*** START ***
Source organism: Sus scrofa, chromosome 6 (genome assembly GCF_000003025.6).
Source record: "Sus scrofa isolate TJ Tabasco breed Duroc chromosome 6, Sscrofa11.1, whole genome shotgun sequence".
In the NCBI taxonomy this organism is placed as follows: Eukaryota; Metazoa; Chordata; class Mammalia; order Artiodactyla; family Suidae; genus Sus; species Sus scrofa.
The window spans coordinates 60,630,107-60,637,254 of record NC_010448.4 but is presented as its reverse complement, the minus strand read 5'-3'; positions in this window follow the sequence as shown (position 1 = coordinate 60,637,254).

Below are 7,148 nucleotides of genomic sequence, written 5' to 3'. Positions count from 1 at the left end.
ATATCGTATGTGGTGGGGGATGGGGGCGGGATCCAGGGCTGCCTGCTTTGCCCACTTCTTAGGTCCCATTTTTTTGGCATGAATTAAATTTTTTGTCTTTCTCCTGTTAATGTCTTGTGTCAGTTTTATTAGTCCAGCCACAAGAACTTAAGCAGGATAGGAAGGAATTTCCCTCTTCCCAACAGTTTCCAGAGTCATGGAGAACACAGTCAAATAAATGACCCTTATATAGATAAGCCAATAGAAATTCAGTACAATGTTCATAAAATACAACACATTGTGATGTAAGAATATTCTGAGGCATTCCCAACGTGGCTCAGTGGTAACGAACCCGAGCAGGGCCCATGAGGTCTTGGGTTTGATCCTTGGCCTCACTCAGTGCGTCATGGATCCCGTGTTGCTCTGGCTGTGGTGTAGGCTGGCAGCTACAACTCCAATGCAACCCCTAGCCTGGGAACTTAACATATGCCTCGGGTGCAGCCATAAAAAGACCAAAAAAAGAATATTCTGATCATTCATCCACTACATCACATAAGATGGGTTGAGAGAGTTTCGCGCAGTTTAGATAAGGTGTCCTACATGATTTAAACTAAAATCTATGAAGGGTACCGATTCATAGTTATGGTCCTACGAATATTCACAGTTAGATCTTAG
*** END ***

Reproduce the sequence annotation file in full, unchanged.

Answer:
Source organism: Sus scrofa, chromosome 6 (genome assembly GCF_000003025.6).
Source record: "Sus scrofa isolate TJ Tabasco breed Duroc chromosome 6, Sscrofa11.1, whole genome shotgun sequence".
In the NCBI taxonomy this organism is placed as follows: Eukaryota; Metazoa; Chordata; class Mammalia; order Artiodactyla; family Suidae; genus Sus; species Sus scrofa.
The window spans coordinates 60,630,107-60,637,254 of record NC_010448.4 but is presented as its reverse complement, the minus strand read 5'-3'; positions in this window follow the sequence as shown (position 1 = coordinate 60,637,254).

Below are 7,148 nucleotides of genomic sequence, written 5' to 3'. Positions count from 1 at the left end.
ATATCGTATGTGGTGGGGGATGGGGGCGGGATCCAGGGCTGCCTGCTTTGCCCACTTCTTAGGTCCCATTTTTTTGGCATGAATTAAATTTTTTGTCTTTCTCCTGTTAATGTCTTGTGTCAGTTTTATTAGTCCAGCCACAAGAACTTAAGCAGGATAGGAAGGAATTTCCCTCTTCCCAACAGTTTCCAGAGTCATGGAGAACACAGTCAAATAAATGACCCTTATATAGATAAGCCAATAGAAATTCAGTACAATGTTCATAAAATACAACACATTGTGATGTAAGAATATTCTGAGGCATTCCCAACGTGGCTCAGTGGTAACGAACCCGAGCAGGGCCCATGAGGTCTTGGGTTTGATCCTTGGCCTCACTCAGTGCGTCATGGATCCCGTGTTGCTCTGGCTGTGGTGTAGGCTGGCAGCTACAACTCCAATGCAACCCCTAGCCTGGGAACTTAACATATGCCTCGGGTGCAGCCATAAAAAGACCAAAAAAAGAATATTCTGATCATTCATCCACTACATCACATAAGATGGGTTGAGAGAGTTTCGCGCAGTTTAGATAAGGTGTCCTACATGATTTAAACTAAAATCTATGAAGGGTACCGATTCATAGTTATGGTCCTACGAATATTCACAGTTAGATCTTAG